One thing that should be mentioned is the games punishingly unfair difficulty. It's a nasty little game. And the life upgrades you were gently guided to in SOT are ridiculously hidden here, and you have no hope of finding them all without a guide. And you HAVE to find them all, not only for the game to be anywhere near possible, but to even see the ending. If you go through with as much as one missing you get a bad, non-canonical ending. This is downright evil, and since most people left the series forever about an hour into this, there's no excuse for not changing it. Also, the echoey audio and graphical glitches from SOT are still here. Since the game was never completed, there has never been a version of this game with proper audio syncing in the cutscenes. This minor improvement has not been made here.

WW is a horribly pitched, horribly unfair, unfinished mess. But the core of what made SOT great is still there, and the combat is much improved. If it worked, it'd be tolerable, but still the weakest entry.

Prince of Persia: The Two Thrones

Credit where due, Ubisoft realised what a mess WW was and fixed a lot for T2T. The original Prince's voice actor, Yuri Lowenthal, reprises the roles, the linear gameplay is back and so are many other surprises which I won't spoil. The story is very good, bravely picking up after WW and, rather than dismissing it, actually using the Prince's return to character as the basis of the story. The Prince is now spilt between himself and a Dark Prince, whom he transforms into at key points for some timed action (the Dark Prince must keep collecting sand to stay alive, and has much bigger combat moves and fight scenes) It mixes the gameplay up nicely and some new moves added to the solid platform actually bring something new to the table this time, although some finnickey chariot sections fall flat. Also returning is Farah, but is disasterously recast as a generic American action chick and the two have absolutely no chemistry whatsoever. This was the biggest disappointment, but the sweeping score, epic-movie style setting of the ruined Babylon, and great climax to the story serve it well, as much as the smart character-focused plot and the fact that the Prince now has two warring inner monologues. It's not SOT, but a lot of the charm and scale is recaptured. It's also a rare game that actually ENDS, on an unmistakable conclusion with no loose ends, cliffhangers or get outs for futher franchise farming (not that it didn't happen, but to date no game has tried to extend T2T's ending).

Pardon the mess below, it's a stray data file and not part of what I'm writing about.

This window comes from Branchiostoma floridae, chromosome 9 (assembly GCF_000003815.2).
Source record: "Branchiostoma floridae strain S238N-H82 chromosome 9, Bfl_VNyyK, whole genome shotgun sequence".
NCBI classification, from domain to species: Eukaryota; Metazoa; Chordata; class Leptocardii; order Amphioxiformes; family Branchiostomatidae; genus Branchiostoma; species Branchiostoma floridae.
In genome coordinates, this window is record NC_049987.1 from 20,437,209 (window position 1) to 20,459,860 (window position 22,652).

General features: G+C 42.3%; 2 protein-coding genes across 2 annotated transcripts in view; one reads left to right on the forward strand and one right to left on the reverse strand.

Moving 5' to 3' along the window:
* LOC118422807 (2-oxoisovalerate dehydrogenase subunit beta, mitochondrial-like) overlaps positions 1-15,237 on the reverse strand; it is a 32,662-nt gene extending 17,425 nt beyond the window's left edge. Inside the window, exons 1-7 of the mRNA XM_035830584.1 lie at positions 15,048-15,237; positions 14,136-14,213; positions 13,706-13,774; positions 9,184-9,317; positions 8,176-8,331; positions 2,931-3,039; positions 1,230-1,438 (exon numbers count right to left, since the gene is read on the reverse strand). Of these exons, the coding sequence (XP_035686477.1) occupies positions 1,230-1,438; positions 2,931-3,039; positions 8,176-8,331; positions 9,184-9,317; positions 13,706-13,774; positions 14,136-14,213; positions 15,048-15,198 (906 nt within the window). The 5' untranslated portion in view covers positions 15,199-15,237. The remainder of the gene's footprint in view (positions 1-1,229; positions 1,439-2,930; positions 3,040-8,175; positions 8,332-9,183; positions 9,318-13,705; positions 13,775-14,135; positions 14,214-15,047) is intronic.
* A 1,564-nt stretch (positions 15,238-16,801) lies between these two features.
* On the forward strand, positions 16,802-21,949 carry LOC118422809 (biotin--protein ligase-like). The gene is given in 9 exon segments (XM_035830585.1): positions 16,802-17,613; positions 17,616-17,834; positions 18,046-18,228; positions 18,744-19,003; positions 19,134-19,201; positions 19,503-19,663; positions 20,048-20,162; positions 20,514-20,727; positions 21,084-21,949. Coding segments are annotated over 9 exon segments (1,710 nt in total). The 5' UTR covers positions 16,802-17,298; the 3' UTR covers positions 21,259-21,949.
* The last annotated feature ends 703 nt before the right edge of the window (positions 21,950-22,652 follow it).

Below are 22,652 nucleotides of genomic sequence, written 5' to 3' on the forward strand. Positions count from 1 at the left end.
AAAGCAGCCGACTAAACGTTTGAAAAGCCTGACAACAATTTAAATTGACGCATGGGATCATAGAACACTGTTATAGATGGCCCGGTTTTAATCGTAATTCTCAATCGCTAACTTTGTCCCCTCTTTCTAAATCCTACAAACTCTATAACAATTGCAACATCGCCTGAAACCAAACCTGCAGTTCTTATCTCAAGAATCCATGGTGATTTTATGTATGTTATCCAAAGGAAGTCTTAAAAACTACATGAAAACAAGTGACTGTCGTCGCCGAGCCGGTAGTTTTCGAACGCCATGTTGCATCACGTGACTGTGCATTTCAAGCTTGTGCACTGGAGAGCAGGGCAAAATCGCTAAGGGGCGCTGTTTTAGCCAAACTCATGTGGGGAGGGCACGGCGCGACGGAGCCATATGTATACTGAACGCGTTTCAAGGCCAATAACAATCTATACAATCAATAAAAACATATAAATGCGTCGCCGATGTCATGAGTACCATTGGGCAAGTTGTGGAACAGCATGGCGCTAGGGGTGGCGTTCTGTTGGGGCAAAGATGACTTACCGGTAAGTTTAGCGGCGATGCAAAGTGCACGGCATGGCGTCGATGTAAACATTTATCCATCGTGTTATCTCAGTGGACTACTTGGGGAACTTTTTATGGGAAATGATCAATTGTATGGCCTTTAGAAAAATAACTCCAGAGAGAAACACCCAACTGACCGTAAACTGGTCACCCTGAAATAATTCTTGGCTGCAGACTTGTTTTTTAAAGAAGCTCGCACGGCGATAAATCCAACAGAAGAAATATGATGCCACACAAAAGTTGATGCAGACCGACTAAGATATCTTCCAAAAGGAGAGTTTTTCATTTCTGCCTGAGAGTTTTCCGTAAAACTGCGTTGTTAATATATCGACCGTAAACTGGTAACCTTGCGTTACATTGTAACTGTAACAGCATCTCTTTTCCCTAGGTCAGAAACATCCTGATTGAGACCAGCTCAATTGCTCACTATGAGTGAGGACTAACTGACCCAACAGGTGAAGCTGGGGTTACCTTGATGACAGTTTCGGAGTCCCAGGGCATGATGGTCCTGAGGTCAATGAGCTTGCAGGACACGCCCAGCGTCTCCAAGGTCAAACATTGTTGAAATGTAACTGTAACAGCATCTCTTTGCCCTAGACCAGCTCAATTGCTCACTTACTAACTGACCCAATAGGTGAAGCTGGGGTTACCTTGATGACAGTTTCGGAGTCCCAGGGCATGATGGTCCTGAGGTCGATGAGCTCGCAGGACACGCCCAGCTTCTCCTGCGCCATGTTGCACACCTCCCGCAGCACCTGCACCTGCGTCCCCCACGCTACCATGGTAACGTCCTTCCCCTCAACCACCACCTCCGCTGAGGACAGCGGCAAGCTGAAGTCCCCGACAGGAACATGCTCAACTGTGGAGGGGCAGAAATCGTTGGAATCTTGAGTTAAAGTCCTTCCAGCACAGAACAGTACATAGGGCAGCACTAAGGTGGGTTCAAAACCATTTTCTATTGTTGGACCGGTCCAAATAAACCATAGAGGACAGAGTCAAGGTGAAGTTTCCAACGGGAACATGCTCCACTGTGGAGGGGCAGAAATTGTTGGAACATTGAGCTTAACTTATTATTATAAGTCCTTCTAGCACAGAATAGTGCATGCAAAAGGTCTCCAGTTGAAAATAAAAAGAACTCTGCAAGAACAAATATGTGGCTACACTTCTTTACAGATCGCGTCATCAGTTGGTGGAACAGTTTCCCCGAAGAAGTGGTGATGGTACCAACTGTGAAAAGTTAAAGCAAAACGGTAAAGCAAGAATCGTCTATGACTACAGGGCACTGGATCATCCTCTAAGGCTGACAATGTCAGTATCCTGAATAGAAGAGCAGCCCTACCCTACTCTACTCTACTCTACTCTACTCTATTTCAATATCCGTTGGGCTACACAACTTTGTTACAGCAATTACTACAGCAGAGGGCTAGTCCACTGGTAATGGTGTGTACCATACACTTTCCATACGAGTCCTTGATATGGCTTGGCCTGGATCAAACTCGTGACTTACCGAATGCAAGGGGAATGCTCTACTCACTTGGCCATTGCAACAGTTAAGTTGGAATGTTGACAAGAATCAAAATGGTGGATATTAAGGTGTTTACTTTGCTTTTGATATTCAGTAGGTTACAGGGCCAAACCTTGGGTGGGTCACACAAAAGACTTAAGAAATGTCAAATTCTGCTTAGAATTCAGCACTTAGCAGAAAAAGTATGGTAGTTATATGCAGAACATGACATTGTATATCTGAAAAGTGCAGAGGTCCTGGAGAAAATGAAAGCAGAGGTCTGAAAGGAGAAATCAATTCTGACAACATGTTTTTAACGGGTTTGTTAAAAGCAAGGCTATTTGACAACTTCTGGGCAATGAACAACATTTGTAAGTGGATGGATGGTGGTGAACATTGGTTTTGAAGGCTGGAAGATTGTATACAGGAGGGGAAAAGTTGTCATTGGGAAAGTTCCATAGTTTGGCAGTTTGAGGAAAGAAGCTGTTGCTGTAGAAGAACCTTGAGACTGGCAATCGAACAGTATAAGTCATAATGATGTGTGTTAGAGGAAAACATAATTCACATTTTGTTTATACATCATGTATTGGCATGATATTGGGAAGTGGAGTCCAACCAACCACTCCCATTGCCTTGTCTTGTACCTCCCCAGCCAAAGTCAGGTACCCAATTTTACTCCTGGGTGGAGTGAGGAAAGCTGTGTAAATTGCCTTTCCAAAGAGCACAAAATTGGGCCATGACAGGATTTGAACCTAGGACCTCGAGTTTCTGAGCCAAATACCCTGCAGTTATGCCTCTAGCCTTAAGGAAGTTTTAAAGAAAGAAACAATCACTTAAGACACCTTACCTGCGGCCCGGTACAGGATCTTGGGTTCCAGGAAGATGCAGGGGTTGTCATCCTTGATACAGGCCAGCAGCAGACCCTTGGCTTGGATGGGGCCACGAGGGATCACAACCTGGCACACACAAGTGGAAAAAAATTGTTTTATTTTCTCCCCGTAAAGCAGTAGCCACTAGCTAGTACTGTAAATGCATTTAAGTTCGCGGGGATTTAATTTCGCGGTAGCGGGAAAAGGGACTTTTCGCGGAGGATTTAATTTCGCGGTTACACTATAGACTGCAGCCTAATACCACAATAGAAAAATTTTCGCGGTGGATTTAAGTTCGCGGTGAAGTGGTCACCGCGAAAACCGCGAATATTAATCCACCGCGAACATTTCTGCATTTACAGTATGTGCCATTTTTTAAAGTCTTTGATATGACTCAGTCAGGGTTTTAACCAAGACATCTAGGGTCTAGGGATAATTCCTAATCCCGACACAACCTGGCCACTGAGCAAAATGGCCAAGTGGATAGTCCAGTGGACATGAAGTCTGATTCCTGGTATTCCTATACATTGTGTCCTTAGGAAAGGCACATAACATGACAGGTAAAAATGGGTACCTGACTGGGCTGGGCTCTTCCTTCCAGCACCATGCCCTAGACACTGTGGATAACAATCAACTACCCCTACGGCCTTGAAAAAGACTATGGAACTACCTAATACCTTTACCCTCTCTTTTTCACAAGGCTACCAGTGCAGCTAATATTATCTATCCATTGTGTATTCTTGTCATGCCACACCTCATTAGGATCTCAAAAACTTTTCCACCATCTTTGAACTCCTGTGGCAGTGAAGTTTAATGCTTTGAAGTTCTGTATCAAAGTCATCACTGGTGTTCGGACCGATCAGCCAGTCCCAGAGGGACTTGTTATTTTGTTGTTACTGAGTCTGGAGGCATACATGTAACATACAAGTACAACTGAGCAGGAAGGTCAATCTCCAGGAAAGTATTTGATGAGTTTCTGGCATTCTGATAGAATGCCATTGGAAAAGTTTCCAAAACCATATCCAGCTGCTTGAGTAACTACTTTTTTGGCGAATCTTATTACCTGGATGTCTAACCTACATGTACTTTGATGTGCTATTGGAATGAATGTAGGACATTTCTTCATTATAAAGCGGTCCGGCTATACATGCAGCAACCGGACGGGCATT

It also gets by far the best port. The more modern graphics actually benefit from the HD, and subtle details like the Prince's growing tattoo are now visible. The audio issues from the first two games are also gone, apart from a few lingering graphical glitches (whenever the main villain appears in a cutscene, his head remains floating in space when the game resumes). Other than that this is the only game on this disc that feels like a complete product.

T2T doesn't quite live up to SOT, mainly because it looks like it's trying so hard, but it's a great addition and fitting end to a wonderful series.

Overall, the games are great (even WW kept me going to the end, it just kicked me in the crotch when I got there), and are a masterclass in integrating gameplay and story, fully rounded characters and developing sequel writing (including writing yourself out of a hole) backed up but tremendously fun gameplay.

This port, however, is a rushed, unreleasable butchering that fixes no problems and brings many more. Only the strength of the original games qualifies it, and if you think you might be interested it's well worth picking up an old console and the original versions somewhere cheap. This is a rushed, cynical cash in. Buy only if you have no other choice.

Rating:   1.0 - Terrible

Product Release: Prince of Persia Trilogy (EU, 11/19/10)